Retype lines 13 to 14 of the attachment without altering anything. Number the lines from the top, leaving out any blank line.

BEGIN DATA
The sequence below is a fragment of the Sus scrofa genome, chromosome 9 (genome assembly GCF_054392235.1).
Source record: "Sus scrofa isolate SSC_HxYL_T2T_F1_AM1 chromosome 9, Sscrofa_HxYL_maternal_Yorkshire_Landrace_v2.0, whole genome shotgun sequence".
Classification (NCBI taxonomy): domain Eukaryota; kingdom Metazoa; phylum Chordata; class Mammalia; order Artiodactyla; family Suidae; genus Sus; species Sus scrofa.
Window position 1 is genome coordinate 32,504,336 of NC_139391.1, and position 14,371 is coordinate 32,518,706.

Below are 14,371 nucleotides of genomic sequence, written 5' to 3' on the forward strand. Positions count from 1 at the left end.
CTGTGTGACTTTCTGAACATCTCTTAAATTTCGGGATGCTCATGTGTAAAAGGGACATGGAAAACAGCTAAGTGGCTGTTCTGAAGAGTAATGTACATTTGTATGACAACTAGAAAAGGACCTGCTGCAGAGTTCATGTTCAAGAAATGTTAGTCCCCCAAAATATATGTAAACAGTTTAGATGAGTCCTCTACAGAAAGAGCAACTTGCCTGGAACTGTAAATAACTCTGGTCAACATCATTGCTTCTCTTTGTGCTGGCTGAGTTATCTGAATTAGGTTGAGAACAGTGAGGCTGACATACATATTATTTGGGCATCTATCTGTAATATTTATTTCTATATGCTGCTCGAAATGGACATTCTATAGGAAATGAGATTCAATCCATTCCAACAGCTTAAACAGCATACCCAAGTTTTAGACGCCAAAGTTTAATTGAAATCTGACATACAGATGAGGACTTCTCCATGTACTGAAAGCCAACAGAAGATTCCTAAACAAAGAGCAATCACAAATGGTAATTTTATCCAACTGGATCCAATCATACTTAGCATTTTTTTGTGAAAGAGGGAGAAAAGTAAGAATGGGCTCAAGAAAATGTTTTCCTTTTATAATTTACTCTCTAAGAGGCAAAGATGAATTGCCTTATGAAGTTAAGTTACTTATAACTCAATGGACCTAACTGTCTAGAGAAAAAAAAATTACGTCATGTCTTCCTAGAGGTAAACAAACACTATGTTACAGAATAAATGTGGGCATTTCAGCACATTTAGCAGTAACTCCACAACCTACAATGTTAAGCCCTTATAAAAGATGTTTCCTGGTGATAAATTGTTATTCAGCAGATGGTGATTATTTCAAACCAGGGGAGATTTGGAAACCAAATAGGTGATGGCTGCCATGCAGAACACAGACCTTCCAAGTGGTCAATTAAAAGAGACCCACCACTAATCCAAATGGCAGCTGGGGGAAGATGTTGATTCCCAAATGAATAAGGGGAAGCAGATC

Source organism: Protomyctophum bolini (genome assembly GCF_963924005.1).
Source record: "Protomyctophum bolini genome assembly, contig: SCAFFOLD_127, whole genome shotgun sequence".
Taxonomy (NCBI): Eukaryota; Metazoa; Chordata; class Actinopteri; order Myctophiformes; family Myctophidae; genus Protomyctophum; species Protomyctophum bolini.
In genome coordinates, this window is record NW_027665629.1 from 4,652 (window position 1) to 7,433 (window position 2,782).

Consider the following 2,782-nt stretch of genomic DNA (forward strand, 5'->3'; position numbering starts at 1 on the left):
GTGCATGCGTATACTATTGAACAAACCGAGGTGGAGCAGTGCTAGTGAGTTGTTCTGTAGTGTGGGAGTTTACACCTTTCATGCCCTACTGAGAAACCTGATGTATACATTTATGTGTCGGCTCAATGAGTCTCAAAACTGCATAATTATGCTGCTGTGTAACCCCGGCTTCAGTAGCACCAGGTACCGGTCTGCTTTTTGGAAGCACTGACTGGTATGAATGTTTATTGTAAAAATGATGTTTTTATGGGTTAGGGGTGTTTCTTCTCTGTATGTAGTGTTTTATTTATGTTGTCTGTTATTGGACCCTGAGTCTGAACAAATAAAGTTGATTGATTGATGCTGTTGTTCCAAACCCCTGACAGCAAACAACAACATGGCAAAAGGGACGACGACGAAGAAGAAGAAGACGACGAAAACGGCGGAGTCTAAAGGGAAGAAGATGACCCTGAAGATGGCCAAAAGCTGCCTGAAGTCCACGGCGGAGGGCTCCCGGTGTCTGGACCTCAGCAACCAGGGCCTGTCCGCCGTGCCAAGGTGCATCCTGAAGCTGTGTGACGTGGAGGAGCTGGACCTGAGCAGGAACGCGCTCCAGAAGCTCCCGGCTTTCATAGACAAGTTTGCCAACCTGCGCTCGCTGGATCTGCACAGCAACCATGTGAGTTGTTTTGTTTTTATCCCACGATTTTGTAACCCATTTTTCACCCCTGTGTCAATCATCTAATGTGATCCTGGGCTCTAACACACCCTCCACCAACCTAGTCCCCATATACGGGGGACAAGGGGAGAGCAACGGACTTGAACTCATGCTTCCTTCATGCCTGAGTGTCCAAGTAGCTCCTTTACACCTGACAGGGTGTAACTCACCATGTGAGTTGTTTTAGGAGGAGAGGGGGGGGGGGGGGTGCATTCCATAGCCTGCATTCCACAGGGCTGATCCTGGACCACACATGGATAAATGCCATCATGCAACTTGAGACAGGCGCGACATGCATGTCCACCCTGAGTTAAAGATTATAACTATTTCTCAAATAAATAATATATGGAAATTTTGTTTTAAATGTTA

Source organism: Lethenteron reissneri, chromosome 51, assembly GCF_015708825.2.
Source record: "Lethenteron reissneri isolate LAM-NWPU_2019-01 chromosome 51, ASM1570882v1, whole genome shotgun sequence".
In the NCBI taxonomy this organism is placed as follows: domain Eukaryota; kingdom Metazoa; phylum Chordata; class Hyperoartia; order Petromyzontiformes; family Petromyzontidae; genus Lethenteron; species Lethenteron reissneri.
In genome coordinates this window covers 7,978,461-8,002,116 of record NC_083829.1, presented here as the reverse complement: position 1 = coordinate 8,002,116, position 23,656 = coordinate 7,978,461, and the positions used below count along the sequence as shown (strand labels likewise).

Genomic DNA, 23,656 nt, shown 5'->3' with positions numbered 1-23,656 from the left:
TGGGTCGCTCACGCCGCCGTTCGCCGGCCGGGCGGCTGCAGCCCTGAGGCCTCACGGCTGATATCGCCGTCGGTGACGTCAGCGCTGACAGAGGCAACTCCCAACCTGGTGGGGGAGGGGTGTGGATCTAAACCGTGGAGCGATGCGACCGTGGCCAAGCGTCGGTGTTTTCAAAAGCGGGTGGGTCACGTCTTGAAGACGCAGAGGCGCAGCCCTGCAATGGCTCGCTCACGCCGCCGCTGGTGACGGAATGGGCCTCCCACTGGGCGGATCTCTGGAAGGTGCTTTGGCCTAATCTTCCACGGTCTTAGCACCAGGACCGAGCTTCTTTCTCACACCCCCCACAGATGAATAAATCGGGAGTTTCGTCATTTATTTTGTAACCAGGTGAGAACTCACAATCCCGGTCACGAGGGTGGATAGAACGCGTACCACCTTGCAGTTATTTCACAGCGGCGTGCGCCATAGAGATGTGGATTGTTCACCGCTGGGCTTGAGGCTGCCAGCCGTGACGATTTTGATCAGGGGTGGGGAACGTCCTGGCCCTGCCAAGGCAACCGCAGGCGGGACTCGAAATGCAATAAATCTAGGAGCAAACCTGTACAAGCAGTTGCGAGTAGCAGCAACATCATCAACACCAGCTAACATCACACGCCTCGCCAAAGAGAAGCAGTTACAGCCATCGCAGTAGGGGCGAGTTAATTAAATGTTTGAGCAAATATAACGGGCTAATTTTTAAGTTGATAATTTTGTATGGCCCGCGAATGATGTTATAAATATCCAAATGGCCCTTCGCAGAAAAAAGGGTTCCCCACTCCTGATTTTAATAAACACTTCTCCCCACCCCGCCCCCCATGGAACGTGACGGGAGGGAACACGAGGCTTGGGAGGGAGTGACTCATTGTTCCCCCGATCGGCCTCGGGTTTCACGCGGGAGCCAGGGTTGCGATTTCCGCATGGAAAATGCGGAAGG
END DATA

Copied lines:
Source organism: Lethenteron reissneri, chromosome 51, assembly GCF_015708825.2.
Source record: "Lethenteron reissneri isolate LAM-NWPU_2019-01 chromosome 51, ASM1570882v1, whole genome shotgun sequence".